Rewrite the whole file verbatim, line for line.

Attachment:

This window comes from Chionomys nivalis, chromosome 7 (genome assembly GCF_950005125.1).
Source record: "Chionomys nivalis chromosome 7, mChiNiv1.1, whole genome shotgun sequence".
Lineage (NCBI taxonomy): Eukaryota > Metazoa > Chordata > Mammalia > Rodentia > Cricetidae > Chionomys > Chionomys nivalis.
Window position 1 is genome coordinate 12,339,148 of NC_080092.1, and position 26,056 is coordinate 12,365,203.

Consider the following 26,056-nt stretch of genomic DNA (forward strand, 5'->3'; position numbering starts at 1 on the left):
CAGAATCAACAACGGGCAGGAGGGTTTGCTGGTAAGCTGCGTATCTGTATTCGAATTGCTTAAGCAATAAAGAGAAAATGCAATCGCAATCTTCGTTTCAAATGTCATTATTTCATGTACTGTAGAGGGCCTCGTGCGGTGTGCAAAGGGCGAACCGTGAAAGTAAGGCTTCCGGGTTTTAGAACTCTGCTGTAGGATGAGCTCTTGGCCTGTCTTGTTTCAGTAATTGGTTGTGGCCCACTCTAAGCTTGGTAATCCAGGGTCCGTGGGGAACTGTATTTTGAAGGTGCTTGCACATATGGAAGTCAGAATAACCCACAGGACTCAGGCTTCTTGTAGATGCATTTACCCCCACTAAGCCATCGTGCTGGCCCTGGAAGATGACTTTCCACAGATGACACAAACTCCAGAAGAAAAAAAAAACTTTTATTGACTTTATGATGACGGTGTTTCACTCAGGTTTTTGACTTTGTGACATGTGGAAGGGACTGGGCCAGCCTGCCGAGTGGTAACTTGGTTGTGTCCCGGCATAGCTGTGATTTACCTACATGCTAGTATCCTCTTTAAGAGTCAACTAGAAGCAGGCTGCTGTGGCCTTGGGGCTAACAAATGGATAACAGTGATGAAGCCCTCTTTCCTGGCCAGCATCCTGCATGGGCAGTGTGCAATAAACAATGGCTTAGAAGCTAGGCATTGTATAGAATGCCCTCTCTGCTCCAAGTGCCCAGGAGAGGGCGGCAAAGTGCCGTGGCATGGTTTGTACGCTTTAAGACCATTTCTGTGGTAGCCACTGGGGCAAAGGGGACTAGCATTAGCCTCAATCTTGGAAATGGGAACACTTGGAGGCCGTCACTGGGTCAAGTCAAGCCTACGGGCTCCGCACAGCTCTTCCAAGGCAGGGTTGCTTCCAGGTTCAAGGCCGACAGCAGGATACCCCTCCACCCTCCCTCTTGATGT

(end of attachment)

This window comes from Chionomys nivalis, chromosome 7 (genome assembly GCF_950005125.1).
Source record: "Chionomys nivalis chromosome 7, mChiNiv1.1, whole genome shotgun sequence".
Lineage (NCBI taxonomy): Eukaryota > Metazoa > Chordata > Mammalia > Rodentia > Cricetidae > Chionomys > Chionomys nivalis.
Window position 1 is genome coordinate 12,339,148 of NC_080092.1, and position 26,056 is coordinate 12,365,203.

Consider the following 26,056-nt stretch of genomic DNA (forward strand, 5'->3'; position numbering starts at 1 on the left):
CAGAATCAACAACGGGCAGGAGGGTTTGCTGGTAAGCTGCGTATCTGTATTCGAATTGCTTAAGCAATAAAGAGAAAATGCAATCGCAATCTTCGTTTCAAATGTCATTATTTCATGTACTGTAGAGGGCCTCGTGCGGTGTGCAAAGGGCGAACCGTGAAAGTAAGGCTTCCGGGTTTTAGAACTCTGCTGTAGGATGAGCTCTTGGCCTGTCTTGTTTCAGTAATTGGTTGTGGCCCACTCTAAGCTTGGTAATCCAGGGTCCGTGGGGAACTGTATTTTGAAGGTGCTTGCACATATGGAAGTCAGAATAACCCACAGGACTCAGGCTTCTTGTAGATGCATTTACCCCCACTAAGCCATCGTGCTGGCCCTGGAAGATGACTTTCCACAGATGACACAAACTCCAGAAGAAAAAAAAAACTTTTATTGACTTTATGATGACGGTGTTTCACTCAGGTTTTTGACTTTGTGACATGTGGAAGGGACTGGGCCAGCCTGCCGAGTGGTAACTTGGTTGTGTCCCGGCATAGCTGTGATTTACCTACATGCTAGTATCCTCTTTAAGAGTCAACTAGAAGCAGGCTGCTGTGGCCTTGGGGCTAACAAATGGATAACAGTGATGAAGCCCTCTTTCCTGGCCAGCATCCTGCATGGGCAGTGTGCAATAAACAATGGCTTAGAAGCTAGGCATTGTATAGAATGCCCTCTCTGCTCCAAGTGCCCAGGAGAGGGCGGCAAAGTGCCGTGGCATGGTTTGTACGCTTTAAGACCATTTCTGTGGTAGCCACTGGGGCAAAGGGGACTAGCATTAGCCTCAATCTTGGAAATGGGAACACTTGGAGGCCGTCACTGGGTCAAGTCAAGCCTACGGGCTCCGCACAGCTCTTCCAAGGCAGGGTTGCTTCCAGGTTCAAGGCCGACAGCAGGATACCCCTCCACCCTCCCTCTTGATGT